Medical Marijuana

marijuana
npr.org

In a new survey, Arkansas voters made it clear they prefer the implementation of medical marijuana to allow for smoking cannabis and not waiting for federal law to allow for statewide usage.

A new Talk Business & Politics-Hendrix College poll asked 440 Arkansas voters for their preferences on two debates occurring at the state legislature regarding medical marijuana’s implementation. Voters approved the measure last November by a 53-47% margin. In the latest survey conducted Tuesday, Feb. 14, voters were asked:

Talk Business & Politics

Arkansas Attorney General Leslie Rutledge said that contradictions between state and federal law regarding medical marijuana usage will ultimately be a decision that federal prosecutors must reconcile. In the interim, Rutledge is advising state lawmakers to follow through with their duties to incorporate a voter-approved amendment into Arkansas code.

Rutledge, who appeared on Talk Business & Politics on Sunday, explained her first opinion request on the medical marijuana dilemma.

marijuana
npr.org

Gov. Asa Hutchinson signed the first two medical marijuana bills into law Monday.

House Bill 1026 by Rep. Doug House, R-North Little Rock, extends the deadline for rule making from 120 days after the election to 180. It passed the Senate Jan. 19 after earlier passing the House.

Arkansas lawmakers have given their final approval to legislation delaying the launch of the state's voter-approved medical marijuana program.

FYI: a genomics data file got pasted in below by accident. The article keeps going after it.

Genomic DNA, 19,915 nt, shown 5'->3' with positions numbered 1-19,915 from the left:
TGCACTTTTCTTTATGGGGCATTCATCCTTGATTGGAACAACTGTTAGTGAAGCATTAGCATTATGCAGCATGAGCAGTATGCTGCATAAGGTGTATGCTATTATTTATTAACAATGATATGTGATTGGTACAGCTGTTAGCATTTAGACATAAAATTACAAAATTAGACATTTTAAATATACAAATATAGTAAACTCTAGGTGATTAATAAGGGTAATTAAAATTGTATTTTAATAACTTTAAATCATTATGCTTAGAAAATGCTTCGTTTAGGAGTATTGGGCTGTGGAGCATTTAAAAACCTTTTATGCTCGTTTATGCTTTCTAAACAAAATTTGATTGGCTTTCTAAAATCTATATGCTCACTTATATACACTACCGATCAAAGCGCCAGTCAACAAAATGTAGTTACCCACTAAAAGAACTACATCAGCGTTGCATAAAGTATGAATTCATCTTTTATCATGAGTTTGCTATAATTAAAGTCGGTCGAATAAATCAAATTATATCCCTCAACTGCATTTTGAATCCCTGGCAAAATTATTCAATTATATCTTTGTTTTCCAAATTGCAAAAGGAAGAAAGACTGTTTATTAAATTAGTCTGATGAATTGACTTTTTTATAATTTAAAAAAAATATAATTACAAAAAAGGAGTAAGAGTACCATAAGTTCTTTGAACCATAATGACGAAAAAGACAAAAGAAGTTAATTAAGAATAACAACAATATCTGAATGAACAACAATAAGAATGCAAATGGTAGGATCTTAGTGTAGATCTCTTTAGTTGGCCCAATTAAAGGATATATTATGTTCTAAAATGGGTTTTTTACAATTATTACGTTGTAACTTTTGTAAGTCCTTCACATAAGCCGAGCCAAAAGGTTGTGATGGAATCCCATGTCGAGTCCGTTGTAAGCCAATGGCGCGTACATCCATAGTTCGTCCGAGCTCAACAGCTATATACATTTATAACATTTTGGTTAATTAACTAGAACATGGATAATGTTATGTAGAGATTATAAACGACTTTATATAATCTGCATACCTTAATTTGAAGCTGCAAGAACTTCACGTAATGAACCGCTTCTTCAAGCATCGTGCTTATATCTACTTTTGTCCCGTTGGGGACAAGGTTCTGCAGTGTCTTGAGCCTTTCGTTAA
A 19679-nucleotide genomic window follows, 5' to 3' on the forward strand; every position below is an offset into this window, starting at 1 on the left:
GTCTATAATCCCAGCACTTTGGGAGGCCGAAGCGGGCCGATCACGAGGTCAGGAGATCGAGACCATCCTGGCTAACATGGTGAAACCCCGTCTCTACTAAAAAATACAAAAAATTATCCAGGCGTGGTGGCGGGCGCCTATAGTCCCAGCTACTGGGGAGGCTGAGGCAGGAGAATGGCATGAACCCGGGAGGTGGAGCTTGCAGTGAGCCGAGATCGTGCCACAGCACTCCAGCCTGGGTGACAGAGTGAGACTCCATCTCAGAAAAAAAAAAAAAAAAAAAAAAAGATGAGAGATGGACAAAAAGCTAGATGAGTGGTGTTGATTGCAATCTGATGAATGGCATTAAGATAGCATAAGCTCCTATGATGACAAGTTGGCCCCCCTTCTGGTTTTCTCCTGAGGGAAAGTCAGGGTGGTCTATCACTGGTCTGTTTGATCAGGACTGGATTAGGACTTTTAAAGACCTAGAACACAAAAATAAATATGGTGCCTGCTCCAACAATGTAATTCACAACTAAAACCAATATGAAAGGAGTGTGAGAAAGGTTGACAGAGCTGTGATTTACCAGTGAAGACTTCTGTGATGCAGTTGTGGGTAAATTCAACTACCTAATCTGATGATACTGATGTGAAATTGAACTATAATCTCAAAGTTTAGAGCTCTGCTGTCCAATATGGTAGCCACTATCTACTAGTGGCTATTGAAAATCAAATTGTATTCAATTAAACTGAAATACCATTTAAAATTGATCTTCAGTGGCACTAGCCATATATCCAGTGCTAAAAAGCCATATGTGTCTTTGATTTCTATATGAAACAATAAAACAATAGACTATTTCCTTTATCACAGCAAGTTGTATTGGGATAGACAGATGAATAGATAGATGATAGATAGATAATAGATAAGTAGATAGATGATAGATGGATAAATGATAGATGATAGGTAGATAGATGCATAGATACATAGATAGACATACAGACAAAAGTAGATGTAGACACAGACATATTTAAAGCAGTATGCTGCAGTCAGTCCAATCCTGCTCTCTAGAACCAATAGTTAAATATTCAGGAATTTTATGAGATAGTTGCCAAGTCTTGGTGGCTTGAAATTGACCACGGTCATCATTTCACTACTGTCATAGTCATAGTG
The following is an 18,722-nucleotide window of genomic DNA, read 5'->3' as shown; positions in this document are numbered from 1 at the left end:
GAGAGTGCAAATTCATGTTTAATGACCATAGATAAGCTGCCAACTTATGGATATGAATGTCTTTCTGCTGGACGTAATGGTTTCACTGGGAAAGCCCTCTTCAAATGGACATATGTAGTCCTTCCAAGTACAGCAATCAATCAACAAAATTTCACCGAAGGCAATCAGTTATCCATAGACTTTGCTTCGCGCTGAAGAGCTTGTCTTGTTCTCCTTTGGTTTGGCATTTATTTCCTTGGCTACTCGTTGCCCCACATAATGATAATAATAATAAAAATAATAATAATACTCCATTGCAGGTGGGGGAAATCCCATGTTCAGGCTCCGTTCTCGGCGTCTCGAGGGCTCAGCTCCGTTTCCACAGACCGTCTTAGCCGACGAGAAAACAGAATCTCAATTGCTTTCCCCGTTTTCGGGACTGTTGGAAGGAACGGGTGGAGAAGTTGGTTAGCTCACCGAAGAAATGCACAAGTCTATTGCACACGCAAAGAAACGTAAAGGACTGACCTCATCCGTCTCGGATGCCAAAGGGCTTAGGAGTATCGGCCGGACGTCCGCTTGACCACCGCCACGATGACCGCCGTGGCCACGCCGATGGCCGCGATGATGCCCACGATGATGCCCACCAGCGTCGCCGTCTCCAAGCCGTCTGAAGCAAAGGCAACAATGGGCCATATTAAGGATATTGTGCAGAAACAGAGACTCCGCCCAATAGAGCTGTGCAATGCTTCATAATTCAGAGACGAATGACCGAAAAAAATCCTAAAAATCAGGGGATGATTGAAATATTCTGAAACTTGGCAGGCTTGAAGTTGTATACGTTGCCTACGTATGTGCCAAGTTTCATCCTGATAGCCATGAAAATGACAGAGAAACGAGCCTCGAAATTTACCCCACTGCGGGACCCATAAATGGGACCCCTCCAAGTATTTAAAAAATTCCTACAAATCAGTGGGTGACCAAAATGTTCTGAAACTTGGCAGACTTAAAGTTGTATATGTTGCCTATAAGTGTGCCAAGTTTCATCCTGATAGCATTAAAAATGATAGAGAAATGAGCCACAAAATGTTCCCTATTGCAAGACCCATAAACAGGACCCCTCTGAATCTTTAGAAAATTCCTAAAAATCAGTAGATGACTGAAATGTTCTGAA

The House on Thursday voted 91-0 for an amendment to the measure giving agencies until early May rather than March to finalize rules for the program. The Senate earlier Thursday approved the delay by a 27-0 vote.

The measure also delays the deadline for the state to begin accepting dispensary applications from June 1 to July 1. Supporters said the extra time is needed for the public to have input on the new rules.

Arkansas Medical Marijuana Commission
Brian Chilson / Arkansas Times

The Arkansas Medical Marijuana Commission says it will allow 32 dispensaries to be evenly distributed among the state's four congressional districts.

The commission also set application and licensing fees for dispensaries Tuesday. The main source of medical marijuana in the state will be cultivation facilities.

Dispensaries that choose not to grow medical marijuana will be charged a $2,500 initial license fee and a $10,000 yearly fee.

Arkansas Medical Marijuana Commission
Brian Chilson / Arkansas Times

The state initially will grant licenses to five marijuana cultivation facilities, one for each of its five public health regions, the newly formed Arkansas Medical Marijuana Commission decided Tuesday.

The vote was the first step taken by the commission to move the state closer to allowing certain patients access to the drug.

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